Arranging Your Workspace - common

Arranging Your Workspace

To get the most from your computer, arrange both the equipment you use and your work area to suit your needs and the kind of work you do.
Your comfort is of foremost importance, but light sources, air circulation, and the location of electrical outlets also can affect the way you arrange your workspace.


Although no single working position is ideal for everyone, the following guidelines will help you find a position that suits you best.

Choose a good chair to reduce the frequency of fatigue from sitting in the same position for a long time.
The backrest and seat should adjust independently and provide good support.
The seat should have a curved front to relieve pressure on the thighs.
Adjust the seat so that your thighs are parallel to the floor and your feet are either flat on the floor or on a footrest.

When using the keyboard, keep your forearms parallel to the floor and your wrists in a neutral, comfortable position.
Try to keep a light touch on the keyboard and your hands and fingers relaxed.
You can change the angle of the keyboard for maximum comfort by adjusting the position of the keyboard feet.

Viewing Distance


Adjust the monitor so that the top of the screen is at, or slightly below, eye level.
Place the monitor at a comfortable viewing distance, usually 51 to 61 cm (20 to 24 in.), and position it so that you can view it without having to twist your body.

Glare and Lighting

Position the monitor to minimize glare and reflections from overhead lights, windows, and other light sources.
Place the monitor at right angles to windows and other light sources whenever possible.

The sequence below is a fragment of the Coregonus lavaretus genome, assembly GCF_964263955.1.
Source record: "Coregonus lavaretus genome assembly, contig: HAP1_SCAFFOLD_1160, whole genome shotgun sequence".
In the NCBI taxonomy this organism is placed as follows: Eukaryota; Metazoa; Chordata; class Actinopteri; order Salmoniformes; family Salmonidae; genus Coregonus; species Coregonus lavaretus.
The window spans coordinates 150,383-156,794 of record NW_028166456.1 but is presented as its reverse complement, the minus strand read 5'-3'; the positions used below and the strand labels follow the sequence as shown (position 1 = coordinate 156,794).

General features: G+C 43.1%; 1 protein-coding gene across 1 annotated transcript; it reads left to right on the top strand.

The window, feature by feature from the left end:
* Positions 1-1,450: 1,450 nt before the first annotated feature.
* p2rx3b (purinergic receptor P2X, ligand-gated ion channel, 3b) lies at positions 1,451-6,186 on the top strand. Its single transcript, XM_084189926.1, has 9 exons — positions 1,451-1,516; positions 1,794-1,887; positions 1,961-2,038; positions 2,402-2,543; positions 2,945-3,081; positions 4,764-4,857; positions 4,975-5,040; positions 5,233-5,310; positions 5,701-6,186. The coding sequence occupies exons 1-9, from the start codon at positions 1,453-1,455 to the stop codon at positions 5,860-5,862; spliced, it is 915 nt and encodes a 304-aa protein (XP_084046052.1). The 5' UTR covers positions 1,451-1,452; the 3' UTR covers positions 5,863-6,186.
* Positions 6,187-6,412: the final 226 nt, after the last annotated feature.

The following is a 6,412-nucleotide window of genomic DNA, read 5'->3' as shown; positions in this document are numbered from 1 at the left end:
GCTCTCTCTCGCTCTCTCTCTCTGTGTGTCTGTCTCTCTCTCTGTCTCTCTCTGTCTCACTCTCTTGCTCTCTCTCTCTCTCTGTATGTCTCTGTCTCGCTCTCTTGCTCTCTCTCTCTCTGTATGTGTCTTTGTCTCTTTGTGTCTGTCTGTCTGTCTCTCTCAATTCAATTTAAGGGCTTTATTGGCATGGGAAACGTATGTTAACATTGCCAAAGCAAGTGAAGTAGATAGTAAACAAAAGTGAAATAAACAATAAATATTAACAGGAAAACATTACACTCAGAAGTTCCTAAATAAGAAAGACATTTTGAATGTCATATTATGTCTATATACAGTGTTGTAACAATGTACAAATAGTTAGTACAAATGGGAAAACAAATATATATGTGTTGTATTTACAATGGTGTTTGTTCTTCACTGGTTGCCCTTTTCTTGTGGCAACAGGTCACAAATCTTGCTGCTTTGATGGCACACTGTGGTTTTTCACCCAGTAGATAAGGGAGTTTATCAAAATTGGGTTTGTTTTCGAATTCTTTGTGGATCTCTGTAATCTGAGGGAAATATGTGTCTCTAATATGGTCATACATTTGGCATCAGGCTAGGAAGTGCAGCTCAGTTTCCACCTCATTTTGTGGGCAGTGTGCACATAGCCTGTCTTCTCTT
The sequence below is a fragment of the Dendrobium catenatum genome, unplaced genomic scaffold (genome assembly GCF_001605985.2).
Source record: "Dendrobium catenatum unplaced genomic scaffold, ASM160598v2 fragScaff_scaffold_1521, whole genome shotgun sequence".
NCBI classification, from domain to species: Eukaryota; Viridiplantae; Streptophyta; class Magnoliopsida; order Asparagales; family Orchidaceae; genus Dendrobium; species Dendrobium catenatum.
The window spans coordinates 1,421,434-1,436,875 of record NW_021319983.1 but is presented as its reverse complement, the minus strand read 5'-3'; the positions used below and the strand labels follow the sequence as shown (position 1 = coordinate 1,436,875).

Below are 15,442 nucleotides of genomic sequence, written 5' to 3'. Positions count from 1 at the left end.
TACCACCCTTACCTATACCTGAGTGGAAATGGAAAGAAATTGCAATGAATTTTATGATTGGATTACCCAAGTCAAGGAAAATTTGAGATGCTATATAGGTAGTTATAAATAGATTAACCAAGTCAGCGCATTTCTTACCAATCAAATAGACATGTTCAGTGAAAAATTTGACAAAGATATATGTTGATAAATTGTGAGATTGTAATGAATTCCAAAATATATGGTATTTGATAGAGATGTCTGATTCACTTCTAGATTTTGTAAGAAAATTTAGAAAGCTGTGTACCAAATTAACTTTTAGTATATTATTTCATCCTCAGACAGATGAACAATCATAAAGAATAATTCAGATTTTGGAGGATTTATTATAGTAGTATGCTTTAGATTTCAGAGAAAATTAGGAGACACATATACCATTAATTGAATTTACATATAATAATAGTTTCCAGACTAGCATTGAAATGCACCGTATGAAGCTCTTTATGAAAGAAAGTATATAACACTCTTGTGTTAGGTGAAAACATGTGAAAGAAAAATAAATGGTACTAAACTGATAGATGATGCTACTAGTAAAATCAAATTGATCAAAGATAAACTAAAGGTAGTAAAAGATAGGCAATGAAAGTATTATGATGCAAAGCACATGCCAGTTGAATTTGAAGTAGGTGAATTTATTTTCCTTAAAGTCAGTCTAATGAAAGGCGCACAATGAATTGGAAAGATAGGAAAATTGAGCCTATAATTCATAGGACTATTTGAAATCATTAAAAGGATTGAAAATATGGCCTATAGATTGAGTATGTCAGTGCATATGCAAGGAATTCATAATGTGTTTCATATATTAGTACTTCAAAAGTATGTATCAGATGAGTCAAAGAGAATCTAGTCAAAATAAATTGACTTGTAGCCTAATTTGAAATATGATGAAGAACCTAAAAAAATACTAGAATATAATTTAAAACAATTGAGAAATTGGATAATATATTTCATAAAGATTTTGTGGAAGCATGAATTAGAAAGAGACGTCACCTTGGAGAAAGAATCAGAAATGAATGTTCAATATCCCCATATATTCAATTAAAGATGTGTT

Reduce overhead lighting, if necessary, by turning off lights or using lower wattage bulbs.
If you install the monitor near a window, use curtains or blinds to block the sunlight.
You might have to adjust the Brightness and Contrast controls on the monitor as the room lighting changes throughout the day.

Where it is impossible to avoid reflections or to adjust the lighting, place an antiglare filter over the screen.
However, these filters might affect the clarity of the image on the screen; try them only after you have exhausted other methods of reducing glare.

Dust buildup compounds problems associated with glare.
Remember to clean your monitor screen periodically using a soft cloth moistened with a nonabrasive liquid glass cleaner.

Air Circulation

Your computer and monitor produce heat.
The computer has a fan that pulls in fresh air and forces out hot air.
The monitor lets hot air escape through vents. Blocking the air vents can cause overheating, which might result in a malfunction or damage.
Place the computer and monitor so that nothing blocks the air vents; usually, 51 mm (2 in.) of air space is sufficient.
Also, make sure the vented air is not blowing on someone else.

Electrical Outlets and Cable Lengths

The location of electrical outlets and the length of power cords and cables that connect to the monitor, printer, and other devices might determine the final placement of your computer.

When arranging your workspace:

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